Patriot Act Erodes Freedom, Activists Say

Article excerpt

Byline: Jim Feehan The Register-Guard

An anti-terrorism law passed in response to the Sept. 11 terrorist attacks continues to threaten democracy in the United States, civil liberties leaders and activists said at a Thursday forum that looked at the effects of the measure on personal freedoms.

Citizen groups have become increasingly organized and forceful in condemning the Patriot Act and the Homeland Security Act for giving the federal government too much power, said Dave Fidanque of the American Civil Liberties of Oregon.

That's especially true of a draft of the Justice Department's proposed sequel to the Patriot Act, dubbed Patriot II, he said, adding that such public policy has been shrouded in secrecy.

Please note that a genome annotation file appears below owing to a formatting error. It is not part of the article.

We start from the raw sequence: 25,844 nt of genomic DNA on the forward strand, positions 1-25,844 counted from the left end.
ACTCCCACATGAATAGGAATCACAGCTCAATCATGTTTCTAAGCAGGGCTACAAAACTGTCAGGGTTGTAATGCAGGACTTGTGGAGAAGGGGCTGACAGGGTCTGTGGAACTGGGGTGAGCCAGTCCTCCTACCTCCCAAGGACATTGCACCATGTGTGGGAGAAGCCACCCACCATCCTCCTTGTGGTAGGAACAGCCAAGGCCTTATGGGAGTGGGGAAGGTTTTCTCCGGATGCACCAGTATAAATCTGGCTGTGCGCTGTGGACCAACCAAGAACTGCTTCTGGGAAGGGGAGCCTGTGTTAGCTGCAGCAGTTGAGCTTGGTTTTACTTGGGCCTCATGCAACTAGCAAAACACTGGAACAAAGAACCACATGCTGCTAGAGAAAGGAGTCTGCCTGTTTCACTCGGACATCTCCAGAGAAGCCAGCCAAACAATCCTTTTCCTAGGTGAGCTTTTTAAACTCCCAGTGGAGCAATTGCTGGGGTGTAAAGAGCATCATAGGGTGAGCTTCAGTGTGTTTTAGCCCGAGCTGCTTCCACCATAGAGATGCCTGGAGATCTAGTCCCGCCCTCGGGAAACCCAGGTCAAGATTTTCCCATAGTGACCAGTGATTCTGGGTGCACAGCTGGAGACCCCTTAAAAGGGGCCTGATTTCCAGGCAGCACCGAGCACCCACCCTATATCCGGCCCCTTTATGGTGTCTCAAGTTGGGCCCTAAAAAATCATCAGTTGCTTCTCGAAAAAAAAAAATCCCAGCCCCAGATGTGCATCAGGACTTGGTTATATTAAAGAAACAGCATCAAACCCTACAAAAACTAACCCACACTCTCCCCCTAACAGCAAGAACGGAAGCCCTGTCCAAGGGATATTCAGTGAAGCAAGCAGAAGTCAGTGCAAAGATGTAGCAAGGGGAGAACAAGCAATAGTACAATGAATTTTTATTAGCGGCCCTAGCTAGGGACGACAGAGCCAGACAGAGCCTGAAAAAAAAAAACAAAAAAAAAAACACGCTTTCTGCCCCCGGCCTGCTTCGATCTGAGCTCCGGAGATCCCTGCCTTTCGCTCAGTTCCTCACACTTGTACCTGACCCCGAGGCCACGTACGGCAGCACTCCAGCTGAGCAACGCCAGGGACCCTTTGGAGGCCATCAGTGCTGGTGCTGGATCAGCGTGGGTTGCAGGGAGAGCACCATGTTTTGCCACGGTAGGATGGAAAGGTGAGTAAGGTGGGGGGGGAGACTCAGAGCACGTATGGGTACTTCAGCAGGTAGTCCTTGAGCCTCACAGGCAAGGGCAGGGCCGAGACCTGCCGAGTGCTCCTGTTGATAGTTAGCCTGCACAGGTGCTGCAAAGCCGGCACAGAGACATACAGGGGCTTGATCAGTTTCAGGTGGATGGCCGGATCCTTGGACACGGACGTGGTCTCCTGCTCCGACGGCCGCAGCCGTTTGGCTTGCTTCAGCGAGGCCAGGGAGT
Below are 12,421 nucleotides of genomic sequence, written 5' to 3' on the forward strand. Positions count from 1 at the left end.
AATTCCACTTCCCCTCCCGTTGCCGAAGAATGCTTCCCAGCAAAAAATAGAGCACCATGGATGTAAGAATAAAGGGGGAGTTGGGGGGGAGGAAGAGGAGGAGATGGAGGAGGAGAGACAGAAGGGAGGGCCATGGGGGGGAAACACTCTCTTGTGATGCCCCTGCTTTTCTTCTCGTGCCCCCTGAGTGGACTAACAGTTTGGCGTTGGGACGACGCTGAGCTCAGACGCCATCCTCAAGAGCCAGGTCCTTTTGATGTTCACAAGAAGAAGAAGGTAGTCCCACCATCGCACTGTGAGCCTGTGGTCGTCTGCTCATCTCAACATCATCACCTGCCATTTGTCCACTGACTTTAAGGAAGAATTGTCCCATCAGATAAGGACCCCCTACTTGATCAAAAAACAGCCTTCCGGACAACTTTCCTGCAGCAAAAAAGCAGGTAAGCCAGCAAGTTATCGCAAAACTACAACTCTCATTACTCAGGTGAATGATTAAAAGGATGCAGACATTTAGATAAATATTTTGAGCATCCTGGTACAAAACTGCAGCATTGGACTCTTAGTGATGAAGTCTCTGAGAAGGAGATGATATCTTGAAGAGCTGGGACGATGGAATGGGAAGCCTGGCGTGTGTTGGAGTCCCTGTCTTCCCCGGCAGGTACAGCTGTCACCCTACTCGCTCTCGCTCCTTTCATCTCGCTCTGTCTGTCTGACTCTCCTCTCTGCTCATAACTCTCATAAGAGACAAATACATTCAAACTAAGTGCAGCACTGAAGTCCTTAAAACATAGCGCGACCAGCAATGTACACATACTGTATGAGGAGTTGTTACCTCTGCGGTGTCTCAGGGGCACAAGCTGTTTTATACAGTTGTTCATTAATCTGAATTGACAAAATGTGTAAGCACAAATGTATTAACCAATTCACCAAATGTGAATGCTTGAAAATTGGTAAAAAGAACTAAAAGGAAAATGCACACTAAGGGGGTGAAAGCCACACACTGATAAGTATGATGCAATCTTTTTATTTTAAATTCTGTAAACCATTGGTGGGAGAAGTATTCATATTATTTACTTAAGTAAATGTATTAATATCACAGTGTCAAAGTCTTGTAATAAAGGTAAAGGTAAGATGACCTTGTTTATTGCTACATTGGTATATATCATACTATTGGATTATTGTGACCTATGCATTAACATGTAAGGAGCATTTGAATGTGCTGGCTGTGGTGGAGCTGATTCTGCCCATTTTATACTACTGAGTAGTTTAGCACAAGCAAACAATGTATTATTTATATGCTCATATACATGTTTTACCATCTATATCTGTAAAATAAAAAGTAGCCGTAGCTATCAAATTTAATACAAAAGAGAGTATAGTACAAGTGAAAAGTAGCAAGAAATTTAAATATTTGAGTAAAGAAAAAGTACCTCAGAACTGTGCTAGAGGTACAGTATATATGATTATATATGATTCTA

"The use of federal statute is symptomatic of (Attorney General John) Ashcroft and the Bush administration," he said. "The secrecy, the surveillance ... the closed court proceedings - these steps run counter to our Constitution."

Eugene became the 15th city in the nation last November to pass an ordinance seeking reform or repeal of the Patriot Act. Efforts are also under way for a countywide ordinance along the same lines.

Government watchdog groups have accused the federal government of trying to compile information on political dissidents, pry into people's library and bookstore records, and turn neighbor against neighbor.

Guadalupe Quinn, Lane County regional coordinator of CAUSA, an immigrant rights group, said the Patriot Act and the Homeland Security Act have set immigration reform back 10 years. …